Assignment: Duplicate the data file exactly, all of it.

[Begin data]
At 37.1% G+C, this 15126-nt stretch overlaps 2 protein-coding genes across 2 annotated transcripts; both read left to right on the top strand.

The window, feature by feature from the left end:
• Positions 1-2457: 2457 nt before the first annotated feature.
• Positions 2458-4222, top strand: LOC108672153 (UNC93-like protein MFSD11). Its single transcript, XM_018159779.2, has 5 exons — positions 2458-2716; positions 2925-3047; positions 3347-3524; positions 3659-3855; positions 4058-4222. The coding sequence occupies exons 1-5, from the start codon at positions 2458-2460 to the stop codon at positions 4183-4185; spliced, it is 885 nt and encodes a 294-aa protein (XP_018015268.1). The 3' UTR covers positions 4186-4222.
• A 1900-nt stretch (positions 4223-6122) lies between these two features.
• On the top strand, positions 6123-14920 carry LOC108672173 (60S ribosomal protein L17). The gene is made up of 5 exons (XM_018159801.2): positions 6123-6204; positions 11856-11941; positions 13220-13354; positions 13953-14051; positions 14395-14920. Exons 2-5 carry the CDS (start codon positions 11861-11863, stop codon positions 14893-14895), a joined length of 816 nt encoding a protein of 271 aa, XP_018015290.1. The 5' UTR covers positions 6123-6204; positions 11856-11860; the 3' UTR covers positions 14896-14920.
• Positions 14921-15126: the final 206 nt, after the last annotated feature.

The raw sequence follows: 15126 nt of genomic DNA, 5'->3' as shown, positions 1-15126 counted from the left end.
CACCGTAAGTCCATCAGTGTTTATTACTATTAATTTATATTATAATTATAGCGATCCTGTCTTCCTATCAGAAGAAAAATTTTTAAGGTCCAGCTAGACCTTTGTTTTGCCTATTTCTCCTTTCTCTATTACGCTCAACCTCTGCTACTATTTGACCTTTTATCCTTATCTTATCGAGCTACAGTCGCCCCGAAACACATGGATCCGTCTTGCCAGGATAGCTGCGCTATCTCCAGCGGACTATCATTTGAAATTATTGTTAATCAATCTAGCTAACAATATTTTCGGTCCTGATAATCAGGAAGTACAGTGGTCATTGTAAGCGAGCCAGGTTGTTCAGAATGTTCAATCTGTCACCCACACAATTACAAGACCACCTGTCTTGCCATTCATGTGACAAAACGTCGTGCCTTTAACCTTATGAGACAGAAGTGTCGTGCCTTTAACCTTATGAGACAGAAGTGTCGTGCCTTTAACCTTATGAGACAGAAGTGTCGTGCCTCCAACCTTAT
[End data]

At 37.1% G+C, this 15126-nt stretch overlaps 2 protein-coding genes across 2 annotated transcripts; both read left to right on the top strand.

The window, feature by feature from the left end:
• Positions 1-2457: 2457 nt before the first annotated feature.
• Positions 2458-4222, top strand: LOC108672153 (UNC93-like protein MFSD11). Its single transcript, XM_018159779.2, has 5 exons — positions 2458-2716; positions 2925-3047; positions 3347-3524; positions 3659-3855; positions 4058-4222. The coding sequence occupies exons 1-5, from the start codon at positions 2458-2460 to the stop codon at positions 4183-4185; spliced, it is 885 nt and encodes a 294-aa protein (XP_018015268.1). The 3' UTR covers positions 4186-4222.
• A 1900-nt stretch (positions 4223-6122) lies between these two features.
• On the top strand, positions 6123-14920 carry LOC108672173 (60S ribosomal protein L17). The gene is made up of 5 exons (XM_018159801.2): positions 6123-6204; positions 11856-11941; positions 13220-13354; positions 13953-14051; positions 14395-14920. Exons 2-5 carry the CDS (start codon positions 11861-11863, stop codon positions 14893-14895), a joined length of 816 nt encoding a protein of 271 aa, XP_018015290.1. The 5' UTR covers positions 6123-6204; positions 11856-11860; the 3' UTR covers positions 14896-14920.
• Positions 14921-15126: the final 206 nt, after the last annotated feature.

The raw sequence follows: 15126 nt of genomic DNA, 5'->3' as shown, positions 1-15126 counted from the left end.
CACCGTAAGTCCATCAGTGTTTATTACTATTAATTTATATTATAATTATAGCGATCCTGTCTTCCTATCAGAAGAAAAATTTTTAAGGTCCAGCTAGACCTTTGTTTTGCCTATTTCTCCTTTCTCTATTACGCTCAACCTCTGCTACTATTTGACCTTTTATCCTTATCTTATCGAGCTACAGTCGCCCCGAAACACATGGATCCGTCTTGCCAGGATAGCTGCGCTATCTCCAGCGGACTATCATTTGAAATTATTGTTAATCAATCTAGCTAACAATATTTTCGGTCCTGATAATCAGGAAGTACAGTGGTCATTGTAAGCGAGCCAGGTTGTTCAGAATGTTCAATCTGTCACCCACACAATTACAAGACCACCTGTCTTGCCATTCATGTGACAAAACGTCGTGCCTTTAACCTTATGAGACAGAAGTGTCGTGCCTTTAACCTTATGAGACAGAAGTGTCGTGCCTTTAACCTTATGAGACAGAAGTGTCGTGCCTCCAACCTTAT